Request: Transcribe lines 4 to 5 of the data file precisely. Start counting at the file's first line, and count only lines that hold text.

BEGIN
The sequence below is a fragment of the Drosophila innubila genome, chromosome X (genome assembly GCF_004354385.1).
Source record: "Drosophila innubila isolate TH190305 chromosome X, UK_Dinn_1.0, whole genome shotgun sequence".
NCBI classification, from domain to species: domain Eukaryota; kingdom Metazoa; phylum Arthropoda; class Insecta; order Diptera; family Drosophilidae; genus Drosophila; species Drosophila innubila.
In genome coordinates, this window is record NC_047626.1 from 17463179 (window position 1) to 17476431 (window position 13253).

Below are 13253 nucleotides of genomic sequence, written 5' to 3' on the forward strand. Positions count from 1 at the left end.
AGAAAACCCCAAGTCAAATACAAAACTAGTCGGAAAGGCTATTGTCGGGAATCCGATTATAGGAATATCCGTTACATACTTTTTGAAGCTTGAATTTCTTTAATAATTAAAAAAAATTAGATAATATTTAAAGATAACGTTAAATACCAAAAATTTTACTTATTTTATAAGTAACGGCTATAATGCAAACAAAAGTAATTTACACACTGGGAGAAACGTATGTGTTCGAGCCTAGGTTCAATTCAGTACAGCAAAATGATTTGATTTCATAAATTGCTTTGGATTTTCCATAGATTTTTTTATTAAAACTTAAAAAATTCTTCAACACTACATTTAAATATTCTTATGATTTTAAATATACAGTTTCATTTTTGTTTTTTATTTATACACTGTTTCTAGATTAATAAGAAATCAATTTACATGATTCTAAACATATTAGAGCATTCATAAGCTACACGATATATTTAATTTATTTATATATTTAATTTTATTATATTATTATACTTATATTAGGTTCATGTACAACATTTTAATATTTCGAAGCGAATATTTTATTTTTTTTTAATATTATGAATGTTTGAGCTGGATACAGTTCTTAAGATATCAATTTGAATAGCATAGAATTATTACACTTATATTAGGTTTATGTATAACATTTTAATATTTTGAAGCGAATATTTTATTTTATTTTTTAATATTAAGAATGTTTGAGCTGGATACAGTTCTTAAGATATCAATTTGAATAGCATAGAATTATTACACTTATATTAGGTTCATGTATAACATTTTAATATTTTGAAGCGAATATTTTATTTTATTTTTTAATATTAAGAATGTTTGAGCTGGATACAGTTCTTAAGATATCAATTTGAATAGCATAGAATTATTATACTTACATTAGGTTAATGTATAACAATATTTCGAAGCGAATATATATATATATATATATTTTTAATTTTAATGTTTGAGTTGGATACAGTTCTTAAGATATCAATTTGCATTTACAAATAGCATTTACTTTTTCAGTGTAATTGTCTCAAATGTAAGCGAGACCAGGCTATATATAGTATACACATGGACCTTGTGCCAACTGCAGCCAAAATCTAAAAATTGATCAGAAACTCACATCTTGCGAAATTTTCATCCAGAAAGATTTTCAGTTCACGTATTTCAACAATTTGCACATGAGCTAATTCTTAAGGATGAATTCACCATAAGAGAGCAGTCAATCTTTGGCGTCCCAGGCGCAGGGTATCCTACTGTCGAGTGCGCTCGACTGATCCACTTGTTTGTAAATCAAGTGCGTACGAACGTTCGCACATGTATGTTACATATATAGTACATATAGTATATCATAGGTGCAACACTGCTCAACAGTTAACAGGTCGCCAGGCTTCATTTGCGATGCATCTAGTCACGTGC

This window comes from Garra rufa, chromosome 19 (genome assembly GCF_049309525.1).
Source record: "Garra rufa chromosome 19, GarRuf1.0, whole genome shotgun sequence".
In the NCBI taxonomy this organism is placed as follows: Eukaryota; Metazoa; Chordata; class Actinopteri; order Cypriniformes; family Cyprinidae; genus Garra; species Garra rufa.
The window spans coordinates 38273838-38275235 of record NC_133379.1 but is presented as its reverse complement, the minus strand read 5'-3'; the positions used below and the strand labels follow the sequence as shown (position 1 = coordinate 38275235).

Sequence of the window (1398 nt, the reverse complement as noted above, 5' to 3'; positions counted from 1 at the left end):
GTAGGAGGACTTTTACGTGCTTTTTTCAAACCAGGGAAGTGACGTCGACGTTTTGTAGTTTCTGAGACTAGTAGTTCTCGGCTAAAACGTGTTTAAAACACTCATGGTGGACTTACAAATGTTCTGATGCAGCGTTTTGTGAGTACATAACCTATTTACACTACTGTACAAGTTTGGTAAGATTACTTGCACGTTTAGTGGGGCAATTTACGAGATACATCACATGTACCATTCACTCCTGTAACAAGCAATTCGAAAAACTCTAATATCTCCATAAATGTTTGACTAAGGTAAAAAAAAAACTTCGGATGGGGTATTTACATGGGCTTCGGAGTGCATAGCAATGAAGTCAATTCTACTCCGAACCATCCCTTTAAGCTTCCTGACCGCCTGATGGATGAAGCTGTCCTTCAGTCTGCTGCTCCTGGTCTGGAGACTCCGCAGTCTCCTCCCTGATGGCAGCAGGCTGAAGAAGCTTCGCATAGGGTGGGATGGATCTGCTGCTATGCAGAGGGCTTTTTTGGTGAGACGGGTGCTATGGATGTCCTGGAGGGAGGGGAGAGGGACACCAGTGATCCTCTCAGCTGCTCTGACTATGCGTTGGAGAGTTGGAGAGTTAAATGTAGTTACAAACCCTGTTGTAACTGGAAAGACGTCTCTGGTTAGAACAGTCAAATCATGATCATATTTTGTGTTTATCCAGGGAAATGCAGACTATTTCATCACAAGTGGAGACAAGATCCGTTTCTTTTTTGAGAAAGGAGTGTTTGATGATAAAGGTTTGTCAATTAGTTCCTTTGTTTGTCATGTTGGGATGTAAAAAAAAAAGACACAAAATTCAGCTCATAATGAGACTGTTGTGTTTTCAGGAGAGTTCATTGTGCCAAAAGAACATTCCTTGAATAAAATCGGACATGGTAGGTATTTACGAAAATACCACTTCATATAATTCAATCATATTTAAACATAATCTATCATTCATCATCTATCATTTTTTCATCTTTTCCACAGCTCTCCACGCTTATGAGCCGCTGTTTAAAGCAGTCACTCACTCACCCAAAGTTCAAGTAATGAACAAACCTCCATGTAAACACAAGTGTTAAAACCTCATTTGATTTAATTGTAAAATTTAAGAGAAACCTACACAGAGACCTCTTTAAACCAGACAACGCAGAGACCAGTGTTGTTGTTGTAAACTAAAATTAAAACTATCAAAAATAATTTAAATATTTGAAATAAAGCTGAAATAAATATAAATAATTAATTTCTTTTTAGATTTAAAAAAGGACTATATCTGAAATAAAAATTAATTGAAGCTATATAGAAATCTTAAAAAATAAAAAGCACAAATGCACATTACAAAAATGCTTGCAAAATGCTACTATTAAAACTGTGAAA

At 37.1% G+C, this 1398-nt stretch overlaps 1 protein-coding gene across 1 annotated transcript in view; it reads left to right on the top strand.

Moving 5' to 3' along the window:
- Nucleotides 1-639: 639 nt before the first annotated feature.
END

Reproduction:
In genome coordinates, this window is record NC_047626.1 from 17463179 (window position 1) to 17476431 (window position 13253).

Below are 13253 nucleotides of genomic sequence, written 5' to 3' on the forward strand. Positions count from 1 at the left end.